You are a senior executive at a company. Since the pandemic, you and your team have suffered tumultuous employee turnover. Those left on your team are disengaged, and finding new talent has never been more challenging. Hiring a great candidate used to take weeks, but now you have been sifting through dozens of resumes for the last two months.

 

Does this scenario sound familiar? Emily Rose McRae, Sr. Dir of Research at Gartner states:

“It’s not just hard to find talent.  Sometimes, the talent is not there, or hiring takes so long that the business is seriously impacted.”

Resumes, references, and interviews only tell you part of the story. Businesses have started utilizing pre-hiring assessments to pinpoint high-quality candidates. How can an employment assessment help you select the right candidate for the proper role, keep them engaged, help them grow, and maximize your company’s success?

Conducting a behavioral assessment allows the organization to focus its hiring efforts on a candidate’s thinking style, behavior, interests, and growth potential. Every human being is motivated and driven by different influences. Taking the time to find the unique job-related qualities that make a person productive is a proven predictor of job fit, job success, and long-term engagement.

But finding top talent is not enough. The right assessment tools guide leaders and managers to create a positive employee experience and gauge potential throughout the entire employee lifecycle, not just recruiting but throughout onboarding, training and development, and succession planning.

Follow these three steps to ensure a successful high-impact assessment:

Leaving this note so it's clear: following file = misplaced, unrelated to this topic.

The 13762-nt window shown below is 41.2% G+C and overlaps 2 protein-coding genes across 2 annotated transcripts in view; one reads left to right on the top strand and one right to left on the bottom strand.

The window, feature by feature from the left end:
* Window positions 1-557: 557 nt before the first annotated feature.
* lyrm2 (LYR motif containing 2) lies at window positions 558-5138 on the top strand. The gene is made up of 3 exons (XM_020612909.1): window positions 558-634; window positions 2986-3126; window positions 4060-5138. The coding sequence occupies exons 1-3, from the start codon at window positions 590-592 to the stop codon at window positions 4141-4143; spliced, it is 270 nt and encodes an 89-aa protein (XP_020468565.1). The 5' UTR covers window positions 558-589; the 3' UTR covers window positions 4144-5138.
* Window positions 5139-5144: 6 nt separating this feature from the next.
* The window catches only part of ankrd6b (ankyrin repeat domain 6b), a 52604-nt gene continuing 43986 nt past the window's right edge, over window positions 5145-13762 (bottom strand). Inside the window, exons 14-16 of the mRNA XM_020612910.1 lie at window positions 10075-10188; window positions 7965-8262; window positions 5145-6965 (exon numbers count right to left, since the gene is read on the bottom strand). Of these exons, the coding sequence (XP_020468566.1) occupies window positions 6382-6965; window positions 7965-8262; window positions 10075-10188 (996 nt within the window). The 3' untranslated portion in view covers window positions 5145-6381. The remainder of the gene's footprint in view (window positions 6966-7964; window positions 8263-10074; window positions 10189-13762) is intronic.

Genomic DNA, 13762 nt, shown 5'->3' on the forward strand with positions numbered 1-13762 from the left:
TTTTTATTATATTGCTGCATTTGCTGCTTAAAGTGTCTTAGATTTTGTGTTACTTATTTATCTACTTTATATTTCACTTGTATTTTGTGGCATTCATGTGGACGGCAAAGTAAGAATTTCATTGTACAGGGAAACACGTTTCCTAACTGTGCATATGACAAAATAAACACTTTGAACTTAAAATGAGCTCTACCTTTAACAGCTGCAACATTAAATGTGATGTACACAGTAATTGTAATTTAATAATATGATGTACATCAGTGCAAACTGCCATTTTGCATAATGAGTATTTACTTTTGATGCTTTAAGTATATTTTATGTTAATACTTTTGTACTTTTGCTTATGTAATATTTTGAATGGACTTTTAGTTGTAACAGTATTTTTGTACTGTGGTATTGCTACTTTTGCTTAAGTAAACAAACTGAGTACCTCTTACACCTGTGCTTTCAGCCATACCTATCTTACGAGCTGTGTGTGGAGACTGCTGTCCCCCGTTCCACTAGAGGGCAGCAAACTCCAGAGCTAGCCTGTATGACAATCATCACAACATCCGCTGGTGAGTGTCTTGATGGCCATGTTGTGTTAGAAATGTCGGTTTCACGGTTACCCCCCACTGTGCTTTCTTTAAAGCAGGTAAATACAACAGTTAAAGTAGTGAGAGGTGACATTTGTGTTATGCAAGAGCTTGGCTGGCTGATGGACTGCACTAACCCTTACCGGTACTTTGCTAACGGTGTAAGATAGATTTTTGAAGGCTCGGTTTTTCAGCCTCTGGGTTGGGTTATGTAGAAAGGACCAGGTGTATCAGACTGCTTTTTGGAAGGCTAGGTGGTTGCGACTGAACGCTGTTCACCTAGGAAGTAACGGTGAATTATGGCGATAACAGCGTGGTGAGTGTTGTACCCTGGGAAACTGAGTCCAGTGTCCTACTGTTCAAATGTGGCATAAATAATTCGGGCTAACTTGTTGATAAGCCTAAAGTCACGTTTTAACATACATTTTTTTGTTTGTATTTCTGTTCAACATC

Step 1: Identify the Business Need

Conducting a needs analysis allows an organization to focus on recruiting top talent, employee retention, and needed job competencies. Some questions to consider include the following:

  • What are the job performance criteria needed for the position?
  • What characteristics are required to perform the role successfully?
  • Which specific interview questions will help you understand a ‘candidate’s potential areas of strength and opportunity?
  • Where do employees need training and development?

Step 2: Perform Gap Analysis

Gap analysis involves assessing the current state of the company’s human capital capabilities against the upcoming growth and strategic corporate and HR goals. The difference between the existing state and the desired state is the gap. There are many different methods for conducting a gap analysis. Depending on the situation, SovranHR can help you use one or more gap analysis assessment tools, such as the following:

Performance Data. Performance review data includes a review of top and bottom performers, overall team performance review data, employee turnover rates, evaluation of fluctuations in productivity, revenue, change in customer service data and trends, and a review of sales data.

HR Records. HR records can include accident and safety reports, job descriptions, job competencies, exit interviews, and performance evaluations.